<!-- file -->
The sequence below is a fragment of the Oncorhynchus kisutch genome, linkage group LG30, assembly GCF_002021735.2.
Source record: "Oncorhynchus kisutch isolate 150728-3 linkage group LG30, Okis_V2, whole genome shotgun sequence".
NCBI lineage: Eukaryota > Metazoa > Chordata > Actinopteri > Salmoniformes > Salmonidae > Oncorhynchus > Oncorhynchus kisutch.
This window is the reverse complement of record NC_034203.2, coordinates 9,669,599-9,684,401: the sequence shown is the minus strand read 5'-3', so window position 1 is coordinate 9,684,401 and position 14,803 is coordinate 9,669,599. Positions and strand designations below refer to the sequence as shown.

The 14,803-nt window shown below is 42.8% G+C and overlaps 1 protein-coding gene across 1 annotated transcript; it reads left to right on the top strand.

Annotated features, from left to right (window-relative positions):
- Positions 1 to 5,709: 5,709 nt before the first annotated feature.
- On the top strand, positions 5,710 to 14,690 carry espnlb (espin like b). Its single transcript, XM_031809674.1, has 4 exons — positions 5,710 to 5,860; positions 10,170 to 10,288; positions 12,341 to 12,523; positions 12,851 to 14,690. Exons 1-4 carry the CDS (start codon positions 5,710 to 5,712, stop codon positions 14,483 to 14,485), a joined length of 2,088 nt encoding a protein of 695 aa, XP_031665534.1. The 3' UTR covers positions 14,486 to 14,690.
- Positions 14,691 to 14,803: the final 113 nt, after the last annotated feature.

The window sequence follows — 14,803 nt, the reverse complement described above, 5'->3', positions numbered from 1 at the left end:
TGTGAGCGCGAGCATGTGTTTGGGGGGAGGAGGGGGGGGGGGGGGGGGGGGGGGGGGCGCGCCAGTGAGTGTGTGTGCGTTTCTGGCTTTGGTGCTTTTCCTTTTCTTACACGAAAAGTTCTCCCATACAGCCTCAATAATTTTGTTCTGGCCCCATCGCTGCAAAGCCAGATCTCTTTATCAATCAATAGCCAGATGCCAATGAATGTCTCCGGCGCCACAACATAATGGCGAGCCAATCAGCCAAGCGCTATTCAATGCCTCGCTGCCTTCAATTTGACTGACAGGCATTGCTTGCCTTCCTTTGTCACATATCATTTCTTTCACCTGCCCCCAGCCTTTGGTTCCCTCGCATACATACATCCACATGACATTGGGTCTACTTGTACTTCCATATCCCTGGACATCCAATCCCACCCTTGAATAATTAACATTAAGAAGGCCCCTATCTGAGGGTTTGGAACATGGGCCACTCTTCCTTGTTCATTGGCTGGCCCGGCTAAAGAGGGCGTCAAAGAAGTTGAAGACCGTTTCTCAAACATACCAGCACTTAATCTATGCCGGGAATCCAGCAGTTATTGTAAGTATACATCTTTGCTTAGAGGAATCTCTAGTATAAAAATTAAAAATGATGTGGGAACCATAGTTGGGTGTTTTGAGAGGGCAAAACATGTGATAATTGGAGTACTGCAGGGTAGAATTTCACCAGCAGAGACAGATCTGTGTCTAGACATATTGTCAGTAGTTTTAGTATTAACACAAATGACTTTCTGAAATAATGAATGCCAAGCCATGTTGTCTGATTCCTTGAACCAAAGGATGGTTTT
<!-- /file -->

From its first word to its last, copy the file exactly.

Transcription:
The sequence below is a fragment of the Oncorhynchus kisutch genome, linkage group LG30, assembly GCF_002021735.2.
Source record: "Oncorhynchus kisutch isolate 150728-3 linkage group LG30, Okis_V2, whole genome shotgun sequence".
NCBI lineage: Eukaryota > Metazoa > Chordata > Actinopteri > Salmoniformes > Salmonidae > Oncorhynchus > Oncorhynchus kisutch.
This window is the reverse complement of record NC_034203.2, coordinates 9,669,599-9,684,401: the sequence shown is the minus strand read 5'-3', so window position 1 is coordinate 9,684,401 and position 14,803 is coordinate 9,669,599. Positions and strand designations below refer to the sequence as shown.

The 14,803-nt window shown below is 42.8% G+C and overlaps 1 protein-coding gene across 1 annotated transcript; it reads left to right on the top strand.

Annotated features, from left to right (window-relative positions):
- Positions 1 to 5,709: 5,709 nt before the first annotated feature.
- On the top strand, positions 5,710 to 14,690 carry espnlb (espin like b). Its single transcript, XM_031809674.1, has 4 exons — positions 5,710 to 5,860; positions 10,170 to 10,288; positions 12,341 to 12,523; positions 12,851 to 14,690. Exons 1-4 carry the CDS (start codon positions 5,710 to 5,712, stop codon positions 14,483 to 14,485), a joined length of 2,088 nt encoding a protein of 695 aa, XP_031665534.1. The 3' UTR covers positions 14,486 to 14,690.
- Positions 14,691 to 14,803: the final 113 nt, after the last annotated feature.

The window sequence follows — 14,803 nt, the reverse complement described above, 5'->3', positions numbered from 1 at the left end:
TGTGAGCGCGAGCATGTGTTTGGGGGGAGGAGGGGGGGGGGGGGGGGGGGGGGGGGGCGCGCCAGTGAGTGTGTGTGCGTTTCTGGCTTTGGTGCTTTTCCTTTTCTTACACGAAAAGTTCTCCCATACAGCCTCAATAATTTTGTTCTGGCCCCATCGCTGCAAAGCCAGATCTCTTTATCAATCAATAGCCAGATGCCAATGAATGTCTCCGGCGCCACAACATAATGGCGAGCCAATCAGCCAAGCGCTATTCAATGCCTCGCTGCCTTCAATTTGACTGACAGGCATTGCTTGCCTTCCTTTGTCACATATCATTTCTTTCACCTGCCCCCAGCCTTTGGTTCCCTCGCATACATACATCCACATGACATTGGGTCTACTTGTACTTCCATATCCCTGGACATCCAATCCCACCCTTGAATAATTAACATTAAGAAGGCCCCTATCTGAGGGTTTGGAACATGGGCCACTCTTCCTTGTTCATTGGCTGGCCCGGCTAAAGAGGGCGTCAAAGAAGTTGAAGACCGTTTCTCAAACATACCAGCACTTAATCTATGCCGGGAATCCAGCAGTTATTGTAAGTATACATCTTTGCTTAGAGGAATCTCTAGTATAAAAATTAAAAATGATGTGGGAACCATAGTTGGGTGTTTTGAGAGGGCAAAACATGTGATAATTGGAGTACTGCAGGGTAGAATTTCACCAGCAGAGACAGATCTGTGTCTAGACATATTGTCAGTAGTTTTAGTATTAACACAAATGACTTTCTGAAATAATGAATGCCAAGCCATGTTGTCTGATTCCTTGAACCAAAGGATGGTTTT